Feedback from Imperial College London

This post originally appeared on the Software Carpentry website.

On 16-17 September, EPCC's ARCHER headed down to Imperial College London to run a Software Carpentry bootcamp. My colleague Arno Proeme made his instructor debut, covering version control and Git and good programming practice, while I covered shell hints and tips, automation and Make, and testing.

We had 31 attendees stay the course, out of the 34 who were present at the outset. Most attendees were from Imperial College London and the Institute of Cancer Research (many of whose peers had attended the Greenwich bootcamp last October), with a few attendees from other London institutions (Queen Mary University of London, University of Greenwich, University College London, King's College London, Royal Holloway, University of London) and a couple coming in from Birmingham and Oxford.

The good points and bad points, written on sticky notes during the final session, were as follows:

Good points Bad points
Content was relevant to my work Should be more targeted to people with similar knowledge, background (a mix of backgrounds makes it too hard or too easy for some people to follow)
Interesting and very useful topics More hands on exercises to apply what was learned would have been helpful
The selection of topics was great as I have found myself trying to learn things like git or software testing for quite some time but always in the rush of some deadline No syntax highlighting on projector code
Lots of things covered More use of Etherpad for copying code please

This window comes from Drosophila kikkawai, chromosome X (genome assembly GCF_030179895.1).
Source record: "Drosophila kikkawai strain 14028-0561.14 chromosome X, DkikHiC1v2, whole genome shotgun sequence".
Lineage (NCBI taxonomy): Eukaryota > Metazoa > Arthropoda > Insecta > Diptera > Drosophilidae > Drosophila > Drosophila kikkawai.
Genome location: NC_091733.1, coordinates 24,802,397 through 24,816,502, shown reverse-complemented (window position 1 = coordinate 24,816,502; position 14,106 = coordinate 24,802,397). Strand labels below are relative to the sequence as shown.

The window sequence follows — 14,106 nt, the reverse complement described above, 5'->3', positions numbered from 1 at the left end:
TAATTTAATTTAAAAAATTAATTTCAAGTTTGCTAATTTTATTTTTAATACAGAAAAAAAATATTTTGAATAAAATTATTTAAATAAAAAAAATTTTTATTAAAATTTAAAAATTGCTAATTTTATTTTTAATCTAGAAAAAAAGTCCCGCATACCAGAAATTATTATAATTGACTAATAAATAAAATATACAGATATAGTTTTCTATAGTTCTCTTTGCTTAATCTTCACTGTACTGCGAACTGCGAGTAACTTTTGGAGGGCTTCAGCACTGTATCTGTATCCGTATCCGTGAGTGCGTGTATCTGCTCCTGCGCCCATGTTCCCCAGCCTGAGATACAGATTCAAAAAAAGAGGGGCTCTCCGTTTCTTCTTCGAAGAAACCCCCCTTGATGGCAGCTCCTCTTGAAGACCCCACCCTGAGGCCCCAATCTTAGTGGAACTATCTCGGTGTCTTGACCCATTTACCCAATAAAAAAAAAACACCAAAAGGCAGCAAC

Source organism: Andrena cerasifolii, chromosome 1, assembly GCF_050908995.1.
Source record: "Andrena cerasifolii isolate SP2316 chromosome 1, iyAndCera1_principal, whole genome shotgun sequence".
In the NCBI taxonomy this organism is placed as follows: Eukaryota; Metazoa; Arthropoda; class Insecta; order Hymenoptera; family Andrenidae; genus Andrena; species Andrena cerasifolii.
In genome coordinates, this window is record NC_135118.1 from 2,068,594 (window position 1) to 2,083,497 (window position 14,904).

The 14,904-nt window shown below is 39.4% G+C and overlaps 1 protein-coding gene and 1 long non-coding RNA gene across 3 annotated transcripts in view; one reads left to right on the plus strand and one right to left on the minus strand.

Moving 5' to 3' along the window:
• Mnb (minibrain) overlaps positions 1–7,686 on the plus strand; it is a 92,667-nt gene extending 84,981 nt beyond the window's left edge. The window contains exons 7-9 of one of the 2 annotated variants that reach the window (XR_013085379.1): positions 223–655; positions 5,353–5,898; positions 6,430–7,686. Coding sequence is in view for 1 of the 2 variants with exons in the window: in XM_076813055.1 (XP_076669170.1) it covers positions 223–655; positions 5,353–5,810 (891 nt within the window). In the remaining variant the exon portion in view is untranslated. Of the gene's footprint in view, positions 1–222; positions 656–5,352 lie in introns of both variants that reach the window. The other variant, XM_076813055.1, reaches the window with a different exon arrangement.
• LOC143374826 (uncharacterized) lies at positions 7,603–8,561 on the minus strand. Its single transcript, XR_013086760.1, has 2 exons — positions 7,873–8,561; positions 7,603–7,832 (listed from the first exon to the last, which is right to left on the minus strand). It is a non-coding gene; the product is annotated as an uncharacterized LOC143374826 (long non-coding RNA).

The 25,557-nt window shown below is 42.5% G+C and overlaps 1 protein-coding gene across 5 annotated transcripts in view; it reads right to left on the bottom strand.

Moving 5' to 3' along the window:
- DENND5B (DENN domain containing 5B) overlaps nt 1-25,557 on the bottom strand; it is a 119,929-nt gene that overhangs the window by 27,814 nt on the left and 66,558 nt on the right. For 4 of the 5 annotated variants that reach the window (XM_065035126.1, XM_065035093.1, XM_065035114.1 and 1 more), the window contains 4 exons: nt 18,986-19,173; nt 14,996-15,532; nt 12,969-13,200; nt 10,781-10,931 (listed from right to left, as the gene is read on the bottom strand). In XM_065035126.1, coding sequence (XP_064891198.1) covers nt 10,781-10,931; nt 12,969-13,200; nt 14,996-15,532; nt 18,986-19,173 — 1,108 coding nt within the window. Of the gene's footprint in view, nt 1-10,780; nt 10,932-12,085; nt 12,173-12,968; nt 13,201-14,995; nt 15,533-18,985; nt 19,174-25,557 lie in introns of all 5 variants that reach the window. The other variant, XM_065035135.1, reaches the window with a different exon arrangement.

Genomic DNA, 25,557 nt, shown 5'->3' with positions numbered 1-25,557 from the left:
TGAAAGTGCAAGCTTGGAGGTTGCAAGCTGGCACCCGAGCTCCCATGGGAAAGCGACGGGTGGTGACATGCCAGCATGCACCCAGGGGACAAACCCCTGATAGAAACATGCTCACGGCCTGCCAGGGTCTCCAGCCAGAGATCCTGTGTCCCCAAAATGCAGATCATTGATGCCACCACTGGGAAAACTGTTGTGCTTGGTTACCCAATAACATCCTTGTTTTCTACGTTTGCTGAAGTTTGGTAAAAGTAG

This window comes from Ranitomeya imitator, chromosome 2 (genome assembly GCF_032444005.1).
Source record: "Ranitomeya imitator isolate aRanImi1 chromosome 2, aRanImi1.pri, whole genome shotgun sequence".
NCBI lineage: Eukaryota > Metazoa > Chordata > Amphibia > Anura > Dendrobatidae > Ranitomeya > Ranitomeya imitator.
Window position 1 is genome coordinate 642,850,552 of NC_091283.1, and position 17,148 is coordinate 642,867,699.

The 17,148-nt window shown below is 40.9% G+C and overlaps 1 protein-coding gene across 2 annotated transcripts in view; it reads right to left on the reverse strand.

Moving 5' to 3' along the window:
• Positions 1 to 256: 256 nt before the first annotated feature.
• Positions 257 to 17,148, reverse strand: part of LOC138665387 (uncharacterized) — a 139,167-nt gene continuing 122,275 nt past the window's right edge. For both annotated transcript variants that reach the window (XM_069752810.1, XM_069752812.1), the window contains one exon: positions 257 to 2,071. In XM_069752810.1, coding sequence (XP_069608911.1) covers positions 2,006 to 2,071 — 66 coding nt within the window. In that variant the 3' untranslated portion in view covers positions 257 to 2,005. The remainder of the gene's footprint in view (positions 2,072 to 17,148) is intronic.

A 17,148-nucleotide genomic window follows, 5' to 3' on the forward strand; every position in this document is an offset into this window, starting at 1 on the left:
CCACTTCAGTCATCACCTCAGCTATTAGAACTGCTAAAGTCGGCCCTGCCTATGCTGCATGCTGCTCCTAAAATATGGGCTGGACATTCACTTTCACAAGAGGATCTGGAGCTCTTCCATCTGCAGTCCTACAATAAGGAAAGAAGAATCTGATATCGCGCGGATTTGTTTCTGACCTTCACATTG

Wide range of tools introduced I sometimes got behind due to missing/wrong syntax
Useful range of tools introduced SQL?
Examples used for teaching were interesting in that they expanded my views of what the taught tools had to offer Python bit slow
Git Too few days
Learned Git No pens :( [for the sign-in form and sticky notes]
Good pace of teaching
Nice and helpful instructors
Friendly teachers
Free of charge!!! :-)
I believe this is a greatly important initiative Thanks!

A number of attendees also commented via e-mail afterwards how they found the bootcamp both informative and enjoyable. One stated that they

took quite a bit away from it and will try implementing these practises and testing habits into my research (looking forward to getting over the learning hump :) )

There were a lot more set-up issues for this bootcamp than for the last bootcamp I was on at Cranfield in July. During the Git session, one attendee had never used "vi". Running the Software Carpentry installer to install "nano" revealed that the attendee had not installed Python. Other attendees also had problems with editors not being installed, or not being available on the PATH. Another complication arose from Anaconda Python and Canopy Python both being present on one attendee's machine which caused ipython to stop working, though, fortunately Python itself worked fine. One attendee had problems with Anaconda Python clashing with their native Python installation, which was resolved by manually setting the PATH. One attendee had the software installed on a remote machine which they could access, but their remote machine could not connect out to the web!

Some of these could have been averted had attendees installed, or at least tried to install, the required software, and run the Software Carpentry installation test scripts before they arrived. They did not do so despite at least 3 e-mails and a 30 minute pre-Welcome slot on the first day for egistration and software set-up. Next time we'll schedule the software set-up after the Welcome session.

The other issue was solely my responsibility - trying to cram too much in and sacrificing practicals for time, instead walking attendees through these via live coding. Next time I'll be more diligent in giving attendees time to try things by themselves, trying to reinforce a few concepts more deeply than covering many but with no opportunity for self-guided problem solving.

Arno, and our EPCC colleagues Mario Antonioletti and Alistair Grant will be attending the Software Carpentry: Instructor Training at TGAC this October. The four of us will then run a Software Carpentry workshop, sponsored ARCHER and PRACE, in Edinburgh in early December.

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